I Cor: 6: 9Do you not know that the wicked will not inherit the kingdom of God? Do not be deceived: Neither the sexually immoral nor idolaters nor adulterers nor male prostitutes nor homosexual offenders 10nor thieves nor the greedy nor drunkards nor slanderers nor swindlers will inherit the kingdom of God. 11And that is what some of you were. But you were washed, you were sanctified, you were justified in the name of the Lord Jesus Christ and by the Spirit of our God.
She had just parked her car at the scenic overlook and gotten out, passed a parked tour bus and was walking toward the trail when a perfect stranger said to her, “I’m looking for a better view, Edith; I’ll be right back.” Then, while she was photographing some flowers alongside the trail, the same stranger tapped her on the shoulder and said, “Edith; please tell the bus driver not to leave without me—I’ll be right back,” and ran off down the trail before she could say, “I’m not Edith; I’m Sunny, and I’m not even on your tour bus.” To this day, Sunny wonders whether the bus left with that woman or not. And just who is Edith, that she should be such a dead ringer for her? Hopefully she’s not doing anything to make enemies.
Whatever troubles Edith may have had with a case of mistaken identity, they were small potatoes compared to those in the First Church of Corinth. The good doctor of the church, Paul, has diagnosed a case of mistaken identity as one source of their troubles and tensions. Some of them are mistaking themselves for wise, powerful, praiseworthy people deserving of higher status and power in the church than their brothers and sisters. Maybe because that is the position they held in society. And they are mistaking some of their brothers and sisters in the church for people worthy of neglect, abuse and contempt, perhaps because that is their identity in the wider society. So they’re treating them that way.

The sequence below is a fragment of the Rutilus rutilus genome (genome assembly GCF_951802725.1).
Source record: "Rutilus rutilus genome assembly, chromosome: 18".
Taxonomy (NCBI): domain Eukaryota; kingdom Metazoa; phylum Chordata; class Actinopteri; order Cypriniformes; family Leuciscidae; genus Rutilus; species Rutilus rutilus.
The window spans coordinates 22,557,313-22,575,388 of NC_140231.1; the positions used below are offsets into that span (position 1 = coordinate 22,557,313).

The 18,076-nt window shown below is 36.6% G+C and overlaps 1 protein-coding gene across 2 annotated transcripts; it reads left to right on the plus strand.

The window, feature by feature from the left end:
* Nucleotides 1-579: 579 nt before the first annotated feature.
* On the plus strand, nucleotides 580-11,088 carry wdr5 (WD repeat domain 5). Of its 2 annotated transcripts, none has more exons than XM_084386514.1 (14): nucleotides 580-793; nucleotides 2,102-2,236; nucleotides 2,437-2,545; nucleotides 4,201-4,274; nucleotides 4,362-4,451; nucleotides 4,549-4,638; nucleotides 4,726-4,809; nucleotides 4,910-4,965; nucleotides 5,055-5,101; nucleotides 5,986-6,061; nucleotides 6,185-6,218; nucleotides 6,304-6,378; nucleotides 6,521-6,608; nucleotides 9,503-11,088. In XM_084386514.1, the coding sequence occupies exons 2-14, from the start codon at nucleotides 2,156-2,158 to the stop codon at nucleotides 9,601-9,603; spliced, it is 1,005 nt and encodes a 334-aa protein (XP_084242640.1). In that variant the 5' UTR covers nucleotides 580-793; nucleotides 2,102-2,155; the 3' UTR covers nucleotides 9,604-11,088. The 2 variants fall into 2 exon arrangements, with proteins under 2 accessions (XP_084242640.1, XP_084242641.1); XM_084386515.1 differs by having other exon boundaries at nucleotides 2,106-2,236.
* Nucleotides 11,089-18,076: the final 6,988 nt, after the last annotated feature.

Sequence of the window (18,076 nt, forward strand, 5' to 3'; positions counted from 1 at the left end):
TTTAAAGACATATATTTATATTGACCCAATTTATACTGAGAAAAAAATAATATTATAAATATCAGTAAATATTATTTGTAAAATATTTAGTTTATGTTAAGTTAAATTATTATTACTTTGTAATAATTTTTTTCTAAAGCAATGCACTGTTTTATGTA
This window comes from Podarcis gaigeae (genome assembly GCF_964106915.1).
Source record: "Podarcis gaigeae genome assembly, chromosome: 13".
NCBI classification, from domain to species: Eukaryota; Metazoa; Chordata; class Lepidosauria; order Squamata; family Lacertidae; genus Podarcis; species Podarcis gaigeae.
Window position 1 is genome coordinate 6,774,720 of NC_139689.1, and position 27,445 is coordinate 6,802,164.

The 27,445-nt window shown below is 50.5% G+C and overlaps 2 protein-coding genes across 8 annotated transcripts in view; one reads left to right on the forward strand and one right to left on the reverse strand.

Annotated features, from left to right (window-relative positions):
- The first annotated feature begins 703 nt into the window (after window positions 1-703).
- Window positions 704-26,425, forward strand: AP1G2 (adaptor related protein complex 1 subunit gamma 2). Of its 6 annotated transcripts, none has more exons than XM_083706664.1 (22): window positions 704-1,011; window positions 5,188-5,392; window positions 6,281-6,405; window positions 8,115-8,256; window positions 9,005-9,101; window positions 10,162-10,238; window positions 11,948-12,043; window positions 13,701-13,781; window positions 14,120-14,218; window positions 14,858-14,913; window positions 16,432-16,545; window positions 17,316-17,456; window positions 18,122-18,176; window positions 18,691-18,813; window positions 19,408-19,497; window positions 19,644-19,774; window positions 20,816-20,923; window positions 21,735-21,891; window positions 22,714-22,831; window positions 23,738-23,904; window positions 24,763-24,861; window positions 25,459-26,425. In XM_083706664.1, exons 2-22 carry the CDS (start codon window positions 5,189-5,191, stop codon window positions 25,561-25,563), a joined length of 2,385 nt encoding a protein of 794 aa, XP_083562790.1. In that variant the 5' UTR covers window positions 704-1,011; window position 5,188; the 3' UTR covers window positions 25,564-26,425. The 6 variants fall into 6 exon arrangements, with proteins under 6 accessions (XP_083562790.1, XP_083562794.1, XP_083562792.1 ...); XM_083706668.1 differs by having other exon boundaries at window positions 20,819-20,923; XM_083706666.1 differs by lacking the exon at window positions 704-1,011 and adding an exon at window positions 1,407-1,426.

The remedy is to remind them of who they are really are by reminding them first of who they once were: sin addicts. In case they didn’t get that, he categorizes some of the sins to which they had bonded and were addicted: disordered sexual behaviors, idolatry, theft, greed, drunkenness, slander and swindling in their past and present. All of these were rampant in ancient Corinthian society. “Such were some of you,” Paul says. But anyone who says, “What a relief, I’m not among the ‘some‘ of them,” is likely deluding himself and missing the point. This is meant to be a very inclusive list.
Now, I can’t go any further with this sermon without acknowledging that this is a controversial passage, because some preachers zero in on the homosexuality part of this list and either preach against that alone, to bash people who experience same sex desires, or they charge that Paul is gay-bashing. If we should call what he’s doing, “bashing,” its equal-opportunity bashing, for the greedy, slanderous, and idolatrous as well. No one comes out of this passage squeaky clean and entitled to look down their noses at anyone else.